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By Gemma Q. Casas

SAIPAN, CNMI (Marianas Variety, Sept. 4) – The Northern Marianas’ $3.05 hourly wage is the lowest among the jurisdictions of the United States yet it has the highest power rates in the entire nation, statistics from the U.S. Energy Information Administration show.

This month, the Commonwealth Utilities Corp. added .004 cents per kilowatt hour to its newly-imposed total electric rates, bringing to 23.5 cents per kwh [kilowatt hour] the minimum cost of electricity for residential customers; 30.5 kwh for commercial customers; and 31 cents per kwh for the government.

"At 31 cents per kilowatt hour, we have the highest retail energy prices in the U.S.," said acting Gov. Timothy P. Villagomez in his remarks at the Marianas Roundtable-Focus on Energy last week.

According to statistics from the U.S. Energy Information Administration released on Aug. 11, the CNMI’s retail price for electricity for both residential and commercial is the highest even compared to Hawaii, which is among the most expensive states to live in the U.S.

Data show Hawaii residents pay on the average 22.95 cents per kwh for their electricity, while commercial customers are charged 19.03 cents.

Data show the average retail price of electricity for residential customers is the lowest in West Virginia at 6.21 cents per kwh, while its commercial rate is 6.17 cents.

Except for Florida, residents in areas covered in the West North Central and South Atlantic such as Iowa, Kansas, Minnesota, Missouri, Nebraska, North Dakota, South Dakota, Delaware, District of Columbia, Georgia, Maryland, North Carolina, South Carolina, Virginia and West Virginia, pay less than 10 cents per kwh for their electricity.

The same goes for the states of Alabama, Kentucky, Mississippi and Tennessee in East South Central and even some parts of West South Central such as Arkansas, Louisiana and Oklahoma.

California residents are charged on the average $13.54 cents per kwh while New Yorkers pay 16.21 cents per kwh.

Villagomez said the problem lies with the islands’ dependence on costly fossil fuel and its remote geographic location.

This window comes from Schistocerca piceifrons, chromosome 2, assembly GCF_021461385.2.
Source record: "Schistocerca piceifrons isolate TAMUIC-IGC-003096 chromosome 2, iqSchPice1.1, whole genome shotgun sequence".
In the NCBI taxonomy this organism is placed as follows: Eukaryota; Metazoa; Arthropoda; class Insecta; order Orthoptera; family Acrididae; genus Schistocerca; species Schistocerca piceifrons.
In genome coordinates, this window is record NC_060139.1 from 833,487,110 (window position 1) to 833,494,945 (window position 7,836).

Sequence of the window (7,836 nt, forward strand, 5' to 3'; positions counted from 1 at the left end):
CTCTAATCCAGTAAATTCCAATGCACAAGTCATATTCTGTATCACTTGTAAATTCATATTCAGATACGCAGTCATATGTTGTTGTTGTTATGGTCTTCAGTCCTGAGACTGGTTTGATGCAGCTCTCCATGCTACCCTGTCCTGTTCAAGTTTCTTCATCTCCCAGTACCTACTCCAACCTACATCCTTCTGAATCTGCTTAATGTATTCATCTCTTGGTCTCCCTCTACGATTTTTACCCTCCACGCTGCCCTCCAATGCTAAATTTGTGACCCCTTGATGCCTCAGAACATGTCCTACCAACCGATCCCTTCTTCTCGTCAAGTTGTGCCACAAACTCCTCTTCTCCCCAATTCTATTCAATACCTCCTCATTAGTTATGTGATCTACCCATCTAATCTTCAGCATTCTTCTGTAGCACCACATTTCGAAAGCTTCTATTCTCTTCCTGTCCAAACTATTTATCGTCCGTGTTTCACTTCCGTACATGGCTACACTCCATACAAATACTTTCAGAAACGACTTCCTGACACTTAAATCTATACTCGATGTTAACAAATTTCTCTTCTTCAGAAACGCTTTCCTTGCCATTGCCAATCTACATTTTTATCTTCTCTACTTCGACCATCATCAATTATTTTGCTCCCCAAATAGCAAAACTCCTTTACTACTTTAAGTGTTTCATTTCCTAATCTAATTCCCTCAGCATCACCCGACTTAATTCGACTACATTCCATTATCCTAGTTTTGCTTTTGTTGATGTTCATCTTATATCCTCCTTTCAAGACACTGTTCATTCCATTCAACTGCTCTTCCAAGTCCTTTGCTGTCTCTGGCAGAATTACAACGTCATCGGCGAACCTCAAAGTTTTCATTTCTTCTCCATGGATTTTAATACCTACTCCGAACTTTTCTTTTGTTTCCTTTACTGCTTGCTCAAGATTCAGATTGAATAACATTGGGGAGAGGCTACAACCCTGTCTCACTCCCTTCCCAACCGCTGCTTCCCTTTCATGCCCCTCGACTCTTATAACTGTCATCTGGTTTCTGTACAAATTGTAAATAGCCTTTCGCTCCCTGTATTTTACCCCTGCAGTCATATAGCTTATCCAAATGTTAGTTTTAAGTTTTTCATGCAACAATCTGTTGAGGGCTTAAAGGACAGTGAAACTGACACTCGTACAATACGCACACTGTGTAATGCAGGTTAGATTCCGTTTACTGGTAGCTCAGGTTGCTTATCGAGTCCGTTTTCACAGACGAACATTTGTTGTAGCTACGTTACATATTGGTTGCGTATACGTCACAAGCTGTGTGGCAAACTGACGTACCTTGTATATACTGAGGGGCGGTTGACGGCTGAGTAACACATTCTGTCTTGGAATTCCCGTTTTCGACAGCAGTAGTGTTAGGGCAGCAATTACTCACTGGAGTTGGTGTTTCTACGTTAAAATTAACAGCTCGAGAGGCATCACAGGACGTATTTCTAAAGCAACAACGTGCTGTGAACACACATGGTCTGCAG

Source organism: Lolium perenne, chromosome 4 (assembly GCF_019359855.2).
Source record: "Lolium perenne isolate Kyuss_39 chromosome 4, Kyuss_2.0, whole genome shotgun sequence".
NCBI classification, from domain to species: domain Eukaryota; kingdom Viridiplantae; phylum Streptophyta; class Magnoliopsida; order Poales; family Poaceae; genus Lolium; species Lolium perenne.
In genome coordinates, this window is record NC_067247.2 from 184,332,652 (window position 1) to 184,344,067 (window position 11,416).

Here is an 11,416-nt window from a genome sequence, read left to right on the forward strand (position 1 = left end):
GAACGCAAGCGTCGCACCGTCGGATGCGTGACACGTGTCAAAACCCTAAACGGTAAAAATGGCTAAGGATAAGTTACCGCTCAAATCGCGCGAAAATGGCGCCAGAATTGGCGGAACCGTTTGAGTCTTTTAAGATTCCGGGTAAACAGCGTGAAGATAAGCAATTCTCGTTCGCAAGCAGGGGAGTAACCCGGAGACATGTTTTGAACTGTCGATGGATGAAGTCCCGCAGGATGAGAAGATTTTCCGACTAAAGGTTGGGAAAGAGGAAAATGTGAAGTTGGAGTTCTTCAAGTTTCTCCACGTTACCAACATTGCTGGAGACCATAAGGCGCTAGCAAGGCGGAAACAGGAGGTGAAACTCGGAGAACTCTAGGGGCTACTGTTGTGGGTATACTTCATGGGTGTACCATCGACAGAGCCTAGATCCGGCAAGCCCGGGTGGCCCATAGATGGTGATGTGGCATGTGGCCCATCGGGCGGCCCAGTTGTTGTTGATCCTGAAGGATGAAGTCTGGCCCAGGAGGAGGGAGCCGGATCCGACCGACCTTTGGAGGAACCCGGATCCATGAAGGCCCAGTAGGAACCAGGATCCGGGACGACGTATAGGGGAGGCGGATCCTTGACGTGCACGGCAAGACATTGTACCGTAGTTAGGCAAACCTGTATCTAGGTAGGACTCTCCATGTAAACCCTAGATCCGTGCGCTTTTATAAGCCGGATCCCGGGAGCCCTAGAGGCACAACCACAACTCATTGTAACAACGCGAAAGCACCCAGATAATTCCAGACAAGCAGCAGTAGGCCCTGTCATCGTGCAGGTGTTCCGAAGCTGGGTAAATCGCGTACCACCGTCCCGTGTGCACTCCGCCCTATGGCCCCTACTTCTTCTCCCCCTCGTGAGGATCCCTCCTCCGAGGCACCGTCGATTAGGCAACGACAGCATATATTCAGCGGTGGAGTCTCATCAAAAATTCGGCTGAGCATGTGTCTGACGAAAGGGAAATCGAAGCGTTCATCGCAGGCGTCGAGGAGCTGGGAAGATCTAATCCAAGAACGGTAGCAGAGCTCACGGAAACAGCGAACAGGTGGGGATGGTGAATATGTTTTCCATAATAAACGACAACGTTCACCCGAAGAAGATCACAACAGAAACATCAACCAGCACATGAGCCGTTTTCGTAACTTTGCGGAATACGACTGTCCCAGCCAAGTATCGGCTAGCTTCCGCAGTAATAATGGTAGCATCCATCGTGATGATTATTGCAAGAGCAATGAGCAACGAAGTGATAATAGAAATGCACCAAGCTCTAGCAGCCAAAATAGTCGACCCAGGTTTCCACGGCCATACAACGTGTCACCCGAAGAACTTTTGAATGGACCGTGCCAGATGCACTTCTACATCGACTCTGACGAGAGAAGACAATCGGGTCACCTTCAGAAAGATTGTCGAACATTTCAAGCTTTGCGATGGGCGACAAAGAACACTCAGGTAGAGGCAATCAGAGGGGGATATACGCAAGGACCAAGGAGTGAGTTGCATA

Last year, about 35 million gallons of diesel fuel were used to generate power on the islands and despite its soaring prices the volume of consumption hasn’t deminished.

"Our fuel usage in the first half of this year has not gone down. Our dependence on diesel goes all the way back to the Trust Territory days and the decision to carry forward the military’s use of diesel for large scale power generation and transportation," said Villagomez.

He said the fuel prices during the first few months of the year increased by as much as 13 percent and there are no indications that it will significantly go down in the near future.

Because of this, he called on the public to explore alternative sources of energy as well as energy conservation.

"We need to figure out how to replace some part of the diesel that we use with cheaper alternatives. We are not going to be able to find anything that will take the place of all the diesel we use but every bit that we can replace will help," the acting governor said.

Among his suggestions is the establishment of small-scale biodiesel, private solar systems and micro-hydro power systems.

Guam is already experimenting with biodiesel—processed wasted oil mixed with lye and wood alcohol—as an alternative fuel source.

Villagomez said a businessman on Guam, whom he did not identify, is processing cooking oil from Saipan into biodiesel for his trucks.

"This small operation on Guam does 3,000 to 5,000 gallons a month. They get 4,125 gallons of biodiesel for every 5,000 gallons of waste cooking oil and fat. Biodiesel can be used alone but it is usually mixed with regular diesel as a 5 percent or 20 percent additive…there is nothing high-tech about this operation…every gallon of biodiesel means a gallon of regular diesel not consumed," said Villagomez.

In the long run, Villagomez said the CNMI can probably venture into the more high-cost options such as ocean-thermal energy conversion and wave energy transformers.

"These are theoretical possibilities in our situation and we will keep an eye on technical developments around the world but these are not current answers to our central problem," he said.

Meanwhile, CUC announced that its daytime rolling blackouts every two hours on Saipan will remain in effect this week.

September 4, 2006

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